Even to the most biased eye it is obvious that this book represents one long admonition to careful scrutiny of one’s own character, attitude, and motives.
Since I am not a sinologue, a foreword to the Book of Changes from my hand must be a testimonial of my individual experience with this great and singular book. It also affords me a welcome opportunity to pay tribute again to the memory of my late friend, Richard Wilhelm. He himself was profoundly aware of the cultural significance of his translation of the I Ching, a version unrivaled in the West. […]
Wilhelm has made every effort to open the way to an understanding of the symbolism of the text. He was in a position to do this because he himself was taught the philosophy and the use of the I Ching by the venerable sage Lao Nai-hsüan; moreover, he had over a period of many years put the peculiar technique of the oracle into practice. His grasp of the living meaning of the text gives his version of the I Ching a depth of perspective that an exclusively academic knowledge of Chinese philosophy could never provide. […]
One cannot easily disregard such great minds as Confucius and Lao-tse, if one is at all able to appreciate the quality of the thoughts they represent; much less can one overlook the fact that the I Ching was their main source of inspiration.
I do not know Chinese and have never been in China. I can assure my reader that it is not altogether easy to find the right access to this monument of Chinese thought, which departs so completely from our ways of thinking. In order to understand what such a book is all about, it is imperative to cast off certain prejudices of the Western mind. It is a curious fact that such a gifted and intelligent people as the Chinese has never developed what we call science. Our science, however, is based upon the principle of causality, and causality is considered to be an axiomatic truth. But a great change in our standpoint is setting in. What Kant’s Critique of Pure Reason failed to do, is being accomplished by modern physics. The axioms of causality are being shaken to their foundations: we know now that what we term natural laws are merely statistical truths and thus must necessarily allow for exceptions. We have not sufficiently taken into account as yet that we need the laboratory with its incisive restrictions in order to demonstrate the invariable validity of natural law. If we leave things to nature, we see a very different picture: every process is partially or totally interfered with by chance 1)↓, so much so that under natural circumstances a course of events absolutely conforming to specific laws is almost an exception.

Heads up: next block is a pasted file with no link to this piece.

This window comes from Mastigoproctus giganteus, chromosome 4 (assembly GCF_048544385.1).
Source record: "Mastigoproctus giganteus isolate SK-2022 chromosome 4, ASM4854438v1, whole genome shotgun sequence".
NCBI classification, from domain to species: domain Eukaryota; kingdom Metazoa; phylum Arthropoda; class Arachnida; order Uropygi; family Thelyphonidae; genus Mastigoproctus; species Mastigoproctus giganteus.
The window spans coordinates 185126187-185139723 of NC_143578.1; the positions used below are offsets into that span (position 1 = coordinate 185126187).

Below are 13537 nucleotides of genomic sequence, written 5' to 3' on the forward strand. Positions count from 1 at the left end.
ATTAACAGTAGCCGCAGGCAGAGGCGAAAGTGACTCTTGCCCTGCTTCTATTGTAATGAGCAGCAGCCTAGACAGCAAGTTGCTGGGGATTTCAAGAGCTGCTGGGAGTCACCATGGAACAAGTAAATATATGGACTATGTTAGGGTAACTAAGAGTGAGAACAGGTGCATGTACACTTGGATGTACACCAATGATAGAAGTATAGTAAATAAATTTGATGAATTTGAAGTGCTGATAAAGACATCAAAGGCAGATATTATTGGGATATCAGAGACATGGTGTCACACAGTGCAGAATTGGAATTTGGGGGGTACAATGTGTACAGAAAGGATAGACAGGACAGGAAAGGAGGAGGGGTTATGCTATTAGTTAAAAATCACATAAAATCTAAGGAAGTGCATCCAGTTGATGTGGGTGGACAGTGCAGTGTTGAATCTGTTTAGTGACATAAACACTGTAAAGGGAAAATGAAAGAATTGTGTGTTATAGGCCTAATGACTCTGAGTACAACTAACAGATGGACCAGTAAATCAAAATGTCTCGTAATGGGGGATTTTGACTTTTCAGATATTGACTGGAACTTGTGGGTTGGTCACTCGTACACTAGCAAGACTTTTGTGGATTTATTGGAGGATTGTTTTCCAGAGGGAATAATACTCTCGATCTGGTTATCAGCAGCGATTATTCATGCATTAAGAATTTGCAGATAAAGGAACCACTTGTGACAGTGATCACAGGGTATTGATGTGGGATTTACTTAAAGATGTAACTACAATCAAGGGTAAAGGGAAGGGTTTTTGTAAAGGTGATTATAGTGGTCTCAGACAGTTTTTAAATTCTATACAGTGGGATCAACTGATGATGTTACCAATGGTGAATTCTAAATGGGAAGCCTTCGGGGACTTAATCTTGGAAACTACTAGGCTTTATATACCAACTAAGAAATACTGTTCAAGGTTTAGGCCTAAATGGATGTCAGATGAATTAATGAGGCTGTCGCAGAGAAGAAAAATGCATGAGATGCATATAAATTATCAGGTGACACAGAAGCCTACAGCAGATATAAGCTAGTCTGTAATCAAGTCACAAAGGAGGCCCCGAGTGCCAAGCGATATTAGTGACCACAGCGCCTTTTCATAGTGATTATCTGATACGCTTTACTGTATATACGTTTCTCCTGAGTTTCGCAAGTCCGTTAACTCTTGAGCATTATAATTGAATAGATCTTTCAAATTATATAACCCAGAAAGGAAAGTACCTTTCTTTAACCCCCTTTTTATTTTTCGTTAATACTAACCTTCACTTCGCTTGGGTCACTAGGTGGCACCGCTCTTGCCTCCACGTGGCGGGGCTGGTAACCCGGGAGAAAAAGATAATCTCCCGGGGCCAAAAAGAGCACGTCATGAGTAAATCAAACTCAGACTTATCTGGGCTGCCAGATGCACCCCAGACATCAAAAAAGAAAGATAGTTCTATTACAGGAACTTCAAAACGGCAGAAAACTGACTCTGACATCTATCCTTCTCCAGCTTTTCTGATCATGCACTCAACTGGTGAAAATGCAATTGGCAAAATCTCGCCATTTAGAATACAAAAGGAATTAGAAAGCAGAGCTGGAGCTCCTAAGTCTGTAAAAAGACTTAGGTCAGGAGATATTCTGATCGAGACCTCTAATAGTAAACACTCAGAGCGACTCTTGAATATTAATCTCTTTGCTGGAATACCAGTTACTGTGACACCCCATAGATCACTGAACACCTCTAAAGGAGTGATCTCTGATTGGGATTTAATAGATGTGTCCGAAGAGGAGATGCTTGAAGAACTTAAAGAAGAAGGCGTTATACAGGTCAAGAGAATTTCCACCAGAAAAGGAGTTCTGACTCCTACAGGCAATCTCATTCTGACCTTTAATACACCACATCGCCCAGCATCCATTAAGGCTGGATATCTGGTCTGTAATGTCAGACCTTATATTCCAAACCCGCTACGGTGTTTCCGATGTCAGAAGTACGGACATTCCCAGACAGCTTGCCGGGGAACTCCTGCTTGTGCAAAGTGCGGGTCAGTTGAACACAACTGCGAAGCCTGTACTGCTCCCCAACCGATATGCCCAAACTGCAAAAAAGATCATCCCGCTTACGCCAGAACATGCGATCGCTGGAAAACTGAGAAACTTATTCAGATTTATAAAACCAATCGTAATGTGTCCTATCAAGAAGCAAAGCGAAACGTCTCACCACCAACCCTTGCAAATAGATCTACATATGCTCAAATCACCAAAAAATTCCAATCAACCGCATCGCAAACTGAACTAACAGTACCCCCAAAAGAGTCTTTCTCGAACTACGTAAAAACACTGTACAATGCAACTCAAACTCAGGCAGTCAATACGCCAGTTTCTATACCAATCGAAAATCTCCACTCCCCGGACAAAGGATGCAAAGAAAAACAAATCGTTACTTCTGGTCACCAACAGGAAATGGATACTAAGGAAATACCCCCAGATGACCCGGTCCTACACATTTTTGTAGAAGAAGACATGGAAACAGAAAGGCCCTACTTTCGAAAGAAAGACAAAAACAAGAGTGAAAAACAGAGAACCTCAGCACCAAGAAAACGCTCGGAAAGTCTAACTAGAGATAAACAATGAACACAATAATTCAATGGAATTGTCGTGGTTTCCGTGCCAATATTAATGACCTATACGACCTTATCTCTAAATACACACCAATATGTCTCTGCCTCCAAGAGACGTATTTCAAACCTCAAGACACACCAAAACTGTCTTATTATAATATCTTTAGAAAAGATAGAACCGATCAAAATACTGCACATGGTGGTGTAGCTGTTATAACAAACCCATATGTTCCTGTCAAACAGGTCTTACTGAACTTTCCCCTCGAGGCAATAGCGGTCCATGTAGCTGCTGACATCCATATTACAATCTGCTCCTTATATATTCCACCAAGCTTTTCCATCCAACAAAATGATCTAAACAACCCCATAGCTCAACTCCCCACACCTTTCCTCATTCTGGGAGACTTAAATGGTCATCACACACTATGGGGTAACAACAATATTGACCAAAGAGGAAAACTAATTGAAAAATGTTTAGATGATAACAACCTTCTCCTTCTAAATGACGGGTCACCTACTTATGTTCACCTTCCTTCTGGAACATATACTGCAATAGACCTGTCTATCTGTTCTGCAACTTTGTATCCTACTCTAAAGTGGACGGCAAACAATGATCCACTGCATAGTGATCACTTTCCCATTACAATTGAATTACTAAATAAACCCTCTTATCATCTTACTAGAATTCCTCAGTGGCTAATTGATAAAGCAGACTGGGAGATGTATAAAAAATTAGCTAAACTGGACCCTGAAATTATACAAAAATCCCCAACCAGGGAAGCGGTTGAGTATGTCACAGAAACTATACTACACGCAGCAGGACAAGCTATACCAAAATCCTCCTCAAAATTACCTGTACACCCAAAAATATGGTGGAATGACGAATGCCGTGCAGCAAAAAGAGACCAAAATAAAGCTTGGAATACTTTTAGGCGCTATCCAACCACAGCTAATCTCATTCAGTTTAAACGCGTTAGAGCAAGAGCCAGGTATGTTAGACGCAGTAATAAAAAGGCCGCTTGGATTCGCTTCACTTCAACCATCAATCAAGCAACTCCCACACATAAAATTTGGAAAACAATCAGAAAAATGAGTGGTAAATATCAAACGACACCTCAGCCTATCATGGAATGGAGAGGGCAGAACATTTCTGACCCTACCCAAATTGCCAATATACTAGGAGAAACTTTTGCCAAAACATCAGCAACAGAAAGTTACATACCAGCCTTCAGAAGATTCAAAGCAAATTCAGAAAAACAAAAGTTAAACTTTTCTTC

The Chinese mind, as I see it at work in the I Ching, seems to be exclusively preoccupied with the chance aspect of events. What we call coincidence seems to be the chief concern of this peculiar mind, and what we worship as causality passes almost unnoticed. We must admit that there is something to be said for the immense importance of chance. An incalculable amount of human effort is directed to combating and restricting the nuisance or danger represented by chance. Theoretical considerations of cause and effect often look pale and dusty in comparison to the practical results of chance. It is all very well to say that the crystal of quartz is a hexagonal prism. The statement is quite true in so far as an ideal crystal is envisaged. But in nature one finds no two crystals exactly alike, although all are unmistakably hexagonal. The actual form, however, seems to appeal more to the Chinese sage than the ideal one. The jumble of natural laws constituting empirical reality holds more significance for him than a causal explanation of events that, moreover, must usually be separated from one another in order to be properly dealt with.